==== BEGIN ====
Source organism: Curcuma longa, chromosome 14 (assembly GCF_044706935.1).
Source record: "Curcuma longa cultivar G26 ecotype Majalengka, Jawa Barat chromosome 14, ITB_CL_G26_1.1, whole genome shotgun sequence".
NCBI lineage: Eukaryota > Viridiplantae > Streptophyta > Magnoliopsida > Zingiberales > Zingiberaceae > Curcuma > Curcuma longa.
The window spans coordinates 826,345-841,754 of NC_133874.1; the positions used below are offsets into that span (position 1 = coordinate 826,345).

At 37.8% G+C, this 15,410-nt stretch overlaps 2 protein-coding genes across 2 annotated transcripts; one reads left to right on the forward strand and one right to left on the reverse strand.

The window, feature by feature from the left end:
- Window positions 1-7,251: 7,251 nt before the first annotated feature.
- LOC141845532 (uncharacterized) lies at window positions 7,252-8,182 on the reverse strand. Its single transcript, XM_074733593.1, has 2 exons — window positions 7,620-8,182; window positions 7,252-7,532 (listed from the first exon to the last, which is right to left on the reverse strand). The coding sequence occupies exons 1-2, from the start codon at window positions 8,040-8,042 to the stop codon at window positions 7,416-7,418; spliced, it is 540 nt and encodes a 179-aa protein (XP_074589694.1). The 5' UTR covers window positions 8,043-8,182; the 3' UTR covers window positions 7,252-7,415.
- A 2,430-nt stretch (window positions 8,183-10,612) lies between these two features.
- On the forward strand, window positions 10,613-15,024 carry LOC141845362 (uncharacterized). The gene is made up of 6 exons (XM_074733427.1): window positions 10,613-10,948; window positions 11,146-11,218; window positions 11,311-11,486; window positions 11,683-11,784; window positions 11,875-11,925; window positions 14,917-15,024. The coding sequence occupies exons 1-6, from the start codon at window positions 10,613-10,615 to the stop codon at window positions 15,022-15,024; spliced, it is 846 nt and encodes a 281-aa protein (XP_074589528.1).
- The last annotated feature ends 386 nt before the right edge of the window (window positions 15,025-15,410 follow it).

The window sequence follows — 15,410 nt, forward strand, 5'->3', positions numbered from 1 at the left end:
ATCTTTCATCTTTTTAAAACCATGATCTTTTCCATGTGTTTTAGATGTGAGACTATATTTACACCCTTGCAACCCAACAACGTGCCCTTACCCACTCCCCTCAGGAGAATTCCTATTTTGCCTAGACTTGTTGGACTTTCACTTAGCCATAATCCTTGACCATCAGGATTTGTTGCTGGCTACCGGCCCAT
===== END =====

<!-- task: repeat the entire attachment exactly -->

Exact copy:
Source organism: Curcuma longa, chromosome 14 (assembly GCF_044706935.1).
Source record: "Curcuma longa cultivar G26 ecotype Majalengka, Jawa Barat chromosome 14, ITB_CL_G26_1.1, whole genome shotgun sequence".
NCBI lineage: Eukaryota > Viridiplantae > Streptophyta > Magnoliopsida > Zingiberales > Zingiberaceae > Curcuma > Curcuma longa.
The window spans coordinates 826,345-841,754 of NC_133874.1; the positions used below are offsets into that span (position 1 = coordinate 826,345).

At 37.8% G+C, this 15,410-nt stretch overlaps 2 protein-coding genes across 2 annotated transcripts; one reads left to right on the forward strand and one right to left on the reverse strand.

The window, feature by feature from the left end:
- Window positions 1-7,251: 7,251 nt before the first annotated feature.
- LOC141845532 (uncharacterized) lies at window positions 7,252-8,182 on the reverse strand. Its single transcript, XM_074733593.1, has 2 exons — window positions 7,620-8,182; window positions 7,252-7,532 (listed from the first exon to the last, which is right to left on the reverse strand). The coding sequence occupies exons 1-2, from the start codon at window positions 8,040-8,042 to the stop codon at window positions 7,416-7,418; spliced, it is 540 nt and encodes a 179-aa protein (XP_074589694.1). The 5' UTR covers window positions 8,043-8,182; the 3' UTR covers window positions 7,252-7,415.
- A 2,430-nt stretch (window positions 8,183-10,612) lies between these two features.
- On the forward strand, window positions 10,613-15,024 carry LOC141845362 (uncharacterized). The gene is made up of 6 exons (XM_074733427.1): window positions 10,613-10,948; window positions 11,146-11,218; window positions 11,311-11,486; window positions 11,683-11,784; window positions 11,875-11,925; window positions 14,917-15,024. The coding sequence occupies exons 1-6, from the start codon at window positions 10,613-10,615 to the stop codon at window positions 15,022-15,024; spliced, it is 846 nt and encodes a 281-aa protein (XP_074589528.1).
- The last annotated feature ends 386 nt before the right edge of the window (window positions 15,025-15,410 follow it).

The window sequence follows — 15,410 nt, forward strand, 5'->3', positions numbered from 1 at the left end:
ATCTTTCATCTTTTTAAAACCATGATCTTTTCCATGTGTTTTAGATGTGAGACTATATTTACACCCTTGCAACCCAACAACGTGCCCTTACCCACTCCCCTCAGGAGAATTCCTATTTTGCCTAGACTTGTTGGACTTTCACTTAGCCATAATCCTTGACCATCAGGATTTGTTGCTGGCTACCGGCCCAT